The project would provide interpretation relevant to the industrial heritage of the site and historic transportation networks.  For example, the historic use of the site marked the point where, for decades, local agricultural produce was brought in by wagon along the National Road, packed and shipped out by railroad or truck.  Adjacent canneries, tanneries, a stockyard, coal yards, shutter fastener manufacturing, and the Frederick Brick Works made up this industrial neighborhood just south of the Historic National Road along Carroll Creek and the B & O Railroad.  The project site’s 19th-century heritage as home of a spoke factory, coupled with Frederick’s location as the hub from which regional Scenic Byways and other heritage tourism routes emerge like spokes on a wheel, inspired the design and organizational framework for the proposed informational exhibits and displays that will be the focal point of the project.


Visitor Center Building Before Construction Visitor Center Building Before Opening

Most of the building's windows had been bricked up at some point during the 20th century, as shown in the "before" picture.  Masons worked to reopen the window openings, and also made necessary repairs and cleaned up the old brick walls.  They also closed in some openings that were added during the life of the building, such as the metal roll-up door on the Commerce Street side (which turned out to be pretty handy for allowing trucks with gravel and concrete access to the interior).

As shown in the second picture, the last of the infill brick is being removed from the windows facing East St. from the exhibit area.  Portions of the interior of the building will feature exposed brick walls. A slight ramp seen in the foreground will lead from the front of the theater up into the exhibit area, along the north wall of the building.

Visitor Center Under Construction

Originally, a slate roof sheltered the building.  The most recent roof before the renovation was metal.  The metal roof, rafters and purlins were removed.  Structural Insulated Panels (SIP's) were installed across the original heavy timber trusses providing the new roof structure and adding energy efficiency to the building.  The SIP panels were covered by a new standing seam metal roof.

Bell Being Installed

In March 2011, the Frederick County History Bell arrived at its permanent home, to be rung on April 2, five years to the day since it was cast as part of Bell & History Day.  For many years, the bell was also rung annually to mark the beginning of Bell & History Day - the beginning of the new museum season.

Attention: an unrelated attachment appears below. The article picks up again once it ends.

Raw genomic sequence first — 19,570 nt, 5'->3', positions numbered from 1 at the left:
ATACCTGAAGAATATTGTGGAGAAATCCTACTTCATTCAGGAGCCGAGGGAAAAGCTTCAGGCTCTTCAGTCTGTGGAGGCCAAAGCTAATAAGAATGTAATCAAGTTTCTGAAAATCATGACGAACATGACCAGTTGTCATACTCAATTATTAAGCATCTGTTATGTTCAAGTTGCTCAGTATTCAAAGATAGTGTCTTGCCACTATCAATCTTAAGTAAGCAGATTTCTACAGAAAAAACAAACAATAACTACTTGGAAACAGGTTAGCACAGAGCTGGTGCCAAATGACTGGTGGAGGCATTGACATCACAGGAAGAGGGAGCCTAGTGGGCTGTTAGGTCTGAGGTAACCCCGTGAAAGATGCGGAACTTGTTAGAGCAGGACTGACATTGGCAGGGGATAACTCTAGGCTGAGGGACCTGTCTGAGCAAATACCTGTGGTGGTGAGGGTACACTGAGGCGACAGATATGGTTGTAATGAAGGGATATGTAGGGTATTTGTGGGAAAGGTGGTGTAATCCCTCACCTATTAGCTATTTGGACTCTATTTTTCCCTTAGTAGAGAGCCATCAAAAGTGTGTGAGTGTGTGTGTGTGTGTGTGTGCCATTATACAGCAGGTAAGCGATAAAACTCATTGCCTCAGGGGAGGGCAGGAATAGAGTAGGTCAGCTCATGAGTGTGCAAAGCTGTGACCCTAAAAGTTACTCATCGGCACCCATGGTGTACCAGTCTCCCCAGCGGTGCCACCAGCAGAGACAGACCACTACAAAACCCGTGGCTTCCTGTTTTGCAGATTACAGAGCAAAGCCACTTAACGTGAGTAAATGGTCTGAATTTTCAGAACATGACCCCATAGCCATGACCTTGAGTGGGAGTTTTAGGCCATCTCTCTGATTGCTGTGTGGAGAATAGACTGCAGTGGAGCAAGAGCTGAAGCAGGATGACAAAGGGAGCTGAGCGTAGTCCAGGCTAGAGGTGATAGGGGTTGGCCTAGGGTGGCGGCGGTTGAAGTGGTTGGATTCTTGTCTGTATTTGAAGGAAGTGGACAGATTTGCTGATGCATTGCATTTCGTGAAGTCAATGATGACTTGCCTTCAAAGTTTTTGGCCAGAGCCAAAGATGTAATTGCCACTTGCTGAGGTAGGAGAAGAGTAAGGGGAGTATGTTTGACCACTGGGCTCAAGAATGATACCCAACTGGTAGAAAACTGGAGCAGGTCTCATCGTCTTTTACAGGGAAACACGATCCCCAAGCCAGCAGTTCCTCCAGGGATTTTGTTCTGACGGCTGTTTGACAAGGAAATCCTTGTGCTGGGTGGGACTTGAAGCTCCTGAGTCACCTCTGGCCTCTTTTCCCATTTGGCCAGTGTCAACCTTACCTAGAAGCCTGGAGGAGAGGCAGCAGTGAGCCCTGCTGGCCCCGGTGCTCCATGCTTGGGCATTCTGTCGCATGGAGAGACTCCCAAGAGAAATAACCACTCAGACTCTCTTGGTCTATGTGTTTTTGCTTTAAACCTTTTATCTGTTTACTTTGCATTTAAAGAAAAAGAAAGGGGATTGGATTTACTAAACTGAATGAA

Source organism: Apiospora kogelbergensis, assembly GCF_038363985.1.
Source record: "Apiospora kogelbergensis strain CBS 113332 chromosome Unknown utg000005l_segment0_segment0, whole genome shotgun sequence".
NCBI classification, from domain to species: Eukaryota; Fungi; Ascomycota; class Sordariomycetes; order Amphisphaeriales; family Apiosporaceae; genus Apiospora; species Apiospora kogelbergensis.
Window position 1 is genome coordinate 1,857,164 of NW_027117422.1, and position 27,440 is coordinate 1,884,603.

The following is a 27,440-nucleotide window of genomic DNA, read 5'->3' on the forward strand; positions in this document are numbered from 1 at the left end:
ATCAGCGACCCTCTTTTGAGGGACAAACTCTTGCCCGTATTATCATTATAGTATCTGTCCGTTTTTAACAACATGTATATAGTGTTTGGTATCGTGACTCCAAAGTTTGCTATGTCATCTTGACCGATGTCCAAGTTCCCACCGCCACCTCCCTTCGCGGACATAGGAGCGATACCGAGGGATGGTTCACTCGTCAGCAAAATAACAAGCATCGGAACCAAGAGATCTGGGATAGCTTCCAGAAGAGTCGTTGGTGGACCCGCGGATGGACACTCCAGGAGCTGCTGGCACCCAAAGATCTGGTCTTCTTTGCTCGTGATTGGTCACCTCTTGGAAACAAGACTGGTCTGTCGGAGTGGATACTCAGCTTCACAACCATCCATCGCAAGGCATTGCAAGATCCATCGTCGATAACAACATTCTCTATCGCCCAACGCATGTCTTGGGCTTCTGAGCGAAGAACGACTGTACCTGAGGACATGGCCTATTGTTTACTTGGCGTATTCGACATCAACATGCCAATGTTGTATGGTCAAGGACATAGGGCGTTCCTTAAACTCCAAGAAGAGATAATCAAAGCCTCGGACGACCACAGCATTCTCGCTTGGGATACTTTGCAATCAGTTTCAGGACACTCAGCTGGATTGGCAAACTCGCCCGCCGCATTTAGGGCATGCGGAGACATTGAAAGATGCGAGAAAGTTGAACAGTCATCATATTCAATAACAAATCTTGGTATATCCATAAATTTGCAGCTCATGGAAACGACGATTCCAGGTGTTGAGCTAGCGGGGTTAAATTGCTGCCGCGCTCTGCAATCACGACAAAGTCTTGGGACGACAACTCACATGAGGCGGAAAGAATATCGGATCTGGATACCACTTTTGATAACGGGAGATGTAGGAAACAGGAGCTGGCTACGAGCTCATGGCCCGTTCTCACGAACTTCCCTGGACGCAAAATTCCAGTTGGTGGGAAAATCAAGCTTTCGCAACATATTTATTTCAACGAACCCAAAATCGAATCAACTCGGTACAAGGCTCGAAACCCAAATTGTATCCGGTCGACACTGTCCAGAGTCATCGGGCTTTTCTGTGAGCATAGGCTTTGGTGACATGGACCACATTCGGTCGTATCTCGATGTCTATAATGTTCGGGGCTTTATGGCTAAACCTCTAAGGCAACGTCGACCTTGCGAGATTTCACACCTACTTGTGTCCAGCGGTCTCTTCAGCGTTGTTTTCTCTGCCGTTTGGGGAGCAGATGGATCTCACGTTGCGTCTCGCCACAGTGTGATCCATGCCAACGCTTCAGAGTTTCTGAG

Visitor Center Ribbon Cutting

Grand Opening

On Saturday morning April 2, 2011, a ribbon cutting ceremony marked the Grand Opening of the new Frederick Visitor Center at 151 S. East St. in Frederick.  Remarks were made by Frederick Mayor Randy McClement, County Commissioner Paul Smith, and Senator David Brinkley. Chamber of Commerce President & CEO Ric Adams presented additional proclamations offering congratulations on the event, such as the one from MD Governor Martin O'Malley that Adams presents to Tourism Council Executive Director John Fieseler.  Tourism Board members, staff and supporters then cut the ribbon and the center opened for visitors 7 days/week from 9am to 5:30pm.

The Frederick County History Bell was dedicated and rung for the first time in its permanent home in front of the Visitor Center as part of the Grand Opening of the facility.  Mrs. Frances Randall rang it first, representing the Randall family whose generosity provided the casting of the bell exactly five years earlier to mark the return of the annual Bell & History Days museum season opening in Frederick County.  Many others then took turns ringing the bell for a total of three minutes. 

The multi-screen award-winning orientation video A Turn of the Wheels featuring sites and scenes in Frederick County began showing in the theater of the new Frederick Visitor Center.  The film shows continuously during Visitor Center seven days a week.  The film narration is captioned on one of the screens, and there are also assisted listening devices available.